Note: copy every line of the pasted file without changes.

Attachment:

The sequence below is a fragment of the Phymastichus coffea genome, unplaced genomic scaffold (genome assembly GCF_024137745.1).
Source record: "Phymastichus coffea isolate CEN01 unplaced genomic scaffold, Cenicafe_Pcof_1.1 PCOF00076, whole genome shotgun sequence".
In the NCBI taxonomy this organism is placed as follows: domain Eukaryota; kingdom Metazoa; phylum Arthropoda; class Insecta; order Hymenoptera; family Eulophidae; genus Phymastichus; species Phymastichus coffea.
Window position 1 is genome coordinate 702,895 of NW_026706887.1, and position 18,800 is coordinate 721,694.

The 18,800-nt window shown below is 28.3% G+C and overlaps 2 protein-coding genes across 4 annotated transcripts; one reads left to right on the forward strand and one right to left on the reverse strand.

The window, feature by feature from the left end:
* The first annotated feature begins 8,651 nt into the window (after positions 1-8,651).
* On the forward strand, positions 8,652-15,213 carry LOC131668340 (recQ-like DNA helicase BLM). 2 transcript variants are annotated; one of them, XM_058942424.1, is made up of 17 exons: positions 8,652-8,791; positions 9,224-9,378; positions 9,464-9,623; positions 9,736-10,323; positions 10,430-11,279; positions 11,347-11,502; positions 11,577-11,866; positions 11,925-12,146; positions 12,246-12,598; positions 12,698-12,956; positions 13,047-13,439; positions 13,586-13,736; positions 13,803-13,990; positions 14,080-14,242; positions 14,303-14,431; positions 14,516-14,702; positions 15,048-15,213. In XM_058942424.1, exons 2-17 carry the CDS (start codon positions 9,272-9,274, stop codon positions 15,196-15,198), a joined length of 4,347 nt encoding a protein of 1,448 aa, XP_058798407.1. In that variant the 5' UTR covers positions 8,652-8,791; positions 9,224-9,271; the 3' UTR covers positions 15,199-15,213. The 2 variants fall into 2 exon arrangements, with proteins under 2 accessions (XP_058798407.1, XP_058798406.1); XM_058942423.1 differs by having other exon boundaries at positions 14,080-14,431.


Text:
The sequence below is a fragment of the Phymastichus coffea genome, unplaced genomic scaffold (genome assembly GCF_024137745.1).
Source record: "Phymastichus coffea isolate CEN01 unplaced genomic scaffold, Cenicafe_Pcof_1.1 PCOF00076, whole genome shotgun sequence".
In the NCBI taxonomy this organism is placed as follows: domain Eukaryota; kingdom Metazoa; phylum Arthropoda; class Insecta; order Hymenoptera; family Eulophidae; genus Phymastichus; species Phymastichus coffea.
Window position 1 is genome coordinate 702,895 of NW_026706887.1, and position 18,800 is coordinate 721,694.

The 18,800-nt window shown below is 28.3% G+C and overlaps 2 protein-coding genes across 4 annotated transcripts; one reads left to right on the forward strand and one right to left on the reverse strand.

The window, feature by feature from the left end:
* The first annotated feature begins 8,651 nt into the window (after positions 1-8,651).
* On the forward strand, positions 8,652-15,213 carry LOC131668340 (recQ-like DNA helicase BLM). 2 transcript variants are annotated; one of them, XM_058942424.1, is made up of 17 exons: positions 8,652-8,791; positions 9,224-9,378; positions 9,464-9,623; positions 9,736-10,323; positions 10,430-11,279; positions 11,347-11,502; positions 11,577-11,866; positions 11,925-12,146; positions 12,246-12,598; positions 12,698-12,956; positions 13,047-13,439; positions 13,586-13,736; positions 13,803-13,990; positions 14,080-14,242; positions 14,303-14,431; positions 14,516-14,702; positions 15,048-15,213. In XM_058942424.1, exons 2-17 carry the CDS (start codon positions 9,272-9,274, stop codon positions 15,196-15,198), a joined length of 4,347 nt encoding a protein of 1,448 aa, XP_058798407.1. In that variant the 5' UTR covers positions 8,652-8,791; positions 9,224-9,271; the 3' UTR covers positions 15,199-15,213. The 2 variants fall into 2 exon arrangements, with proteins under 2 accessions (XP_058798407.1, XP_058798406.1); XM_058942423.1 differs by having other exon boundaries at positions 14,080-14,431.